The apparently inevitable death of our own galaxy as it is engulfed by it’s nearest galactic neighbour – the Andromeda galaxy – might be less inevitable than previously thought.
Astronomers have discovered that Andromeda is roughly the same size as the Milky Way. It had been thought that it was two to three times the size of the Milky Way, and that our own galaxy would ultimately be engulfed by our bigger neighbour.
Astrophysicist Dr Prajwal Kafle, from The University of Western Australia node of the International Centre for Radio Astronomy Research, used a new technique to measure the speed required to escape a galaxy. The results suggest the weight of the Andromeda is 800 billion times heavier than the Sun, on par with the Milky Way.
“When a rocket is launched into space, it is thrown out with a speed of 11km/s to overcome the Earth’s gravitational pull,” he said. “Our home galaxy, the Milky Way, is over a trillion times heavier than our tiny planet Earth so to escape its gravitational pull we have to launch with a speed of 550km/s. We used this technique to tie down the mass of Andromeda.”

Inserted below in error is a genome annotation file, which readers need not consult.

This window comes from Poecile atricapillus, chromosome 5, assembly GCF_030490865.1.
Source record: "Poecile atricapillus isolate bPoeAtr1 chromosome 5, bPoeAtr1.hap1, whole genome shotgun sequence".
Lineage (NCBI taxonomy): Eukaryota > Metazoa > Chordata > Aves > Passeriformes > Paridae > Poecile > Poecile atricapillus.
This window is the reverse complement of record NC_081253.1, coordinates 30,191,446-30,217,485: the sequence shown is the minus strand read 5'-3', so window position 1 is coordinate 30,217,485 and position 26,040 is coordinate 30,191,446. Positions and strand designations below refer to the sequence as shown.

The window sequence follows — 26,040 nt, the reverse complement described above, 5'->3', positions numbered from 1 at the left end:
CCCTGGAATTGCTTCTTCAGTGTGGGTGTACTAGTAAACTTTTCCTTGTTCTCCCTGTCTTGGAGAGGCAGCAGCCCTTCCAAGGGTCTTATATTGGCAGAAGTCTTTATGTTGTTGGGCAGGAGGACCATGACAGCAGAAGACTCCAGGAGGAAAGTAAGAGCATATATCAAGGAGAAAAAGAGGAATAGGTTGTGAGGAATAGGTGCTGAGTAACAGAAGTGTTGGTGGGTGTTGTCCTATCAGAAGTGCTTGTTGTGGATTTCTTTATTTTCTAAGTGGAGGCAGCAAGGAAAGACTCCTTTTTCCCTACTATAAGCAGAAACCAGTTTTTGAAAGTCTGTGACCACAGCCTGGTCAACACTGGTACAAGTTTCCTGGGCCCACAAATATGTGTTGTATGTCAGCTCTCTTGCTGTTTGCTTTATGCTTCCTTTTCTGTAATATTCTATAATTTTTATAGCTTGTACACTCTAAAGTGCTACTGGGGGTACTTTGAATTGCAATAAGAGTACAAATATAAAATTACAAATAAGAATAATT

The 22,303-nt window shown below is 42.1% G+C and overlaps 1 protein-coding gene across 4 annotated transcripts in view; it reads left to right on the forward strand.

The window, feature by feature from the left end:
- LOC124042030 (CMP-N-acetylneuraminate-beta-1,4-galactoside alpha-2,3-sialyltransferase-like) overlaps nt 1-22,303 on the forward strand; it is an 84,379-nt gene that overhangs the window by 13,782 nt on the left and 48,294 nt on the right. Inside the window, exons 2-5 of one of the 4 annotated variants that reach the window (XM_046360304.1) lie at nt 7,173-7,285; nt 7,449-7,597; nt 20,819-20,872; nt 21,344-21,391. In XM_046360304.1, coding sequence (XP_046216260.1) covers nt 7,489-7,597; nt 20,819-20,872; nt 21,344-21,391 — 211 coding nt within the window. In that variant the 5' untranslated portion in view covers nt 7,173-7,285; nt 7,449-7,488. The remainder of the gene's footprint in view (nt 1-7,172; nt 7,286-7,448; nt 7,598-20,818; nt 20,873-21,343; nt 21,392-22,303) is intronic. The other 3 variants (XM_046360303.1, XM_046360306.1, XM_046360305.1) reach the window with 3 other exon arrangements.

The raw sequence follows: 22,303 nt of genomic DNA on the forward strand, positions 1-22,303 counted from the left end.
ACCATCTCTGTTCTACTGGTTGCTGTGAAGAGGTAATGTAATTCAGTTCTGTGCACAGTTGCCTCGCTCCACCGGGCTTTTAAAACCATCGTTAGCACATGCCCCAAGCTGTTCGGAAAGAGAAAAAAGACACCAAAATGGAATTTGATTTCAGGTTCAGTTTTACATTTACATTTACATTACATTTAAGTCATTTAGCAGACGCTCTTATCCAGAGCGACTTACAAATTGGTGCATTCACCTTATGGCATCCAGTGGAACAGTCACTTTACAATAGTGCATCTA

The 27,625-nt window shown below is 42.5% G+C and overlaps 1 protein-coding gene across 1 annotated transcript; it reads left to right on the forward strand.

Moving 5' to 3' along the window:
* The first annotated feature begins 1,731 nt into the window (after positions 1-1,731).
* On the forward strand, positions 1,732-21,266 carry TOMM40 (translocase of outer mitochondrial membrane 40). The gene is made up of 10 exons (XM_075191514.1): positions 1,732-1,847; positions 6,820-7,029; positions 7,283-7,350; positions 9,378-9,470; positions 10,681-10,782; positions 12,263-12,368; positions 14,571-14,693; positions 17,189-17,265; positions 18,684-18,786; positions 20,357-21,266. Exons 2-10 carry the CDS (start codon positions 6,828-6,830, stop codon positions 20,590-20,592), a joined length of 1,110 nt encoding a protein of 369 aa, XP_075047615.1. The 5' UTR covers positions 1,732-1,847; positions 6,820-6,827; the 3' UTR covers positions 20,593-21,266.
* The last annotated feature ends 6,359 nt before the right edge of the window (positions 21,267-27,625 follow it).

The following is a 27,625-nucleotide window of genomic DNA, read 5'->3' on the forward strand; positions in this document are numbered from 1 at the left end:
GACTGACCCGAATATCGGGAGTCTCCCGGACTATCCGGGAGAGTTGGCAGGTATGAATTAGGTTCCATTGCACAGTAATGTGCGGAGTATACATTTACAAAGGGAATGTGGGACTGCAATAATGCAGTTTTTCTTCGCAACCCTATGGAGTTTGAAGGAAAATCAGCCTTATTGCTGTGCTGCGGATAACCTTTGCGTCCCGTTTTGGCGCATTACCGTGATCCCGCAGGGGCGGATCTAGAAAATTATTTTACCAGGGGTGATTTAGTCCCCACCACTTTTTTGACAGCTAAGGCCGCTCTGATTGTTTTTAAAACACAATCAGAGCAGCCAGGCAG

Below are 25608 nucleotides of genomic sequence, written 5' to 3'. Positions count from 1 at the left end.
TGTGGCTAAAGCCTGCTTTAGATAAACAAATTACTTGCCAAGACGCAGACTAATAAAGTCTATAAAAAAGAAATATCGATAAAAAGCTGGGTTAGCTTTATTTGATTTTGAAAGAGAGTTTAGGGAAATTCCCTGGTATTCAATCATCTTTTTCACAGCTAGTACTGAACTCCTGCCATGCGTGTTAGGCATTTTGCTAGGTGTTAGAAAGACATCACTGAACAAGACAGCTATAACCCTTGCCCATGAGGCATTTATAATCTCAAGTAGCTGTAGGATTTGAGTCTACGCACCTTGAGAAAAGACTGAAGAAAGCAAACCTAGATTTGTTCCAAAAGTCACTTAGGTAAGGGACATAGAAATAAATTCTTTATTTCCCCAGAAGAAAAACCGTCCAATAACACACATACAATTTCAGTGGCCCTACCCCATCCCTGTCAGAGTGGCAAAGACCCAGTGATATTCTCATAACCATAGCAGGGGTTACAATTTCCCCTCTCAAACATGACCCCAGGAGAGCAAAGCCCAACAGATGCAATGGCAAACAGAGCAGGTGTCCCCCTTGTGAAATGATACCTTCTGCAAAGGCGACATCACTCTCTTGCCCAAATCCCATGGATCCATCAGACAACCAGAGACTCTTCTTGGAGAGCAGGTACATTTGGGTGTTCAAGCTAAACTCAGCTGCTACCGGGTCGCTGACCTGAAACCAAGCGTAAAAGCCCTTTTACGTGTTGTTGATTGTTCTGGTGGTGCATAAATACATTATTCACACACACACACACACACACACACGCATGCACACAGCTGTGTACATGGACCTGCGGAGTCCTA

By examining the orbits of high speed stars, the team also suggest that Andromeda has far less dark matter than previously thought – only a third of that uncovered in previous observations.
With Andromeda no longer considered the Milky Way’s big brother, new simulations are needed to find out what will happen when the two galaxies eventually collide. Dr Kafle used a similar technique to revise down the weight of the Milky Way in 2014, and said the latest finding had big implications for our understanding of our nearest galactic neighbours.
“We had thought there was one biggest galaxy and our own Milky Way was slightly smaller but that scenario has now completely changed. It’s really exciting that we’ve been able to come up with a new method and suddenly 50 years of collective understanding of the local group has been turned on its head.”
University of Sydney astrophysicist Professor Geraint Lewis said it was exciting to be at a time when the data was getting so good.
“We can put this gravitational arms race to rest,” he said.
The work is published in the Monthly Notices of the Royal Astronomical Society.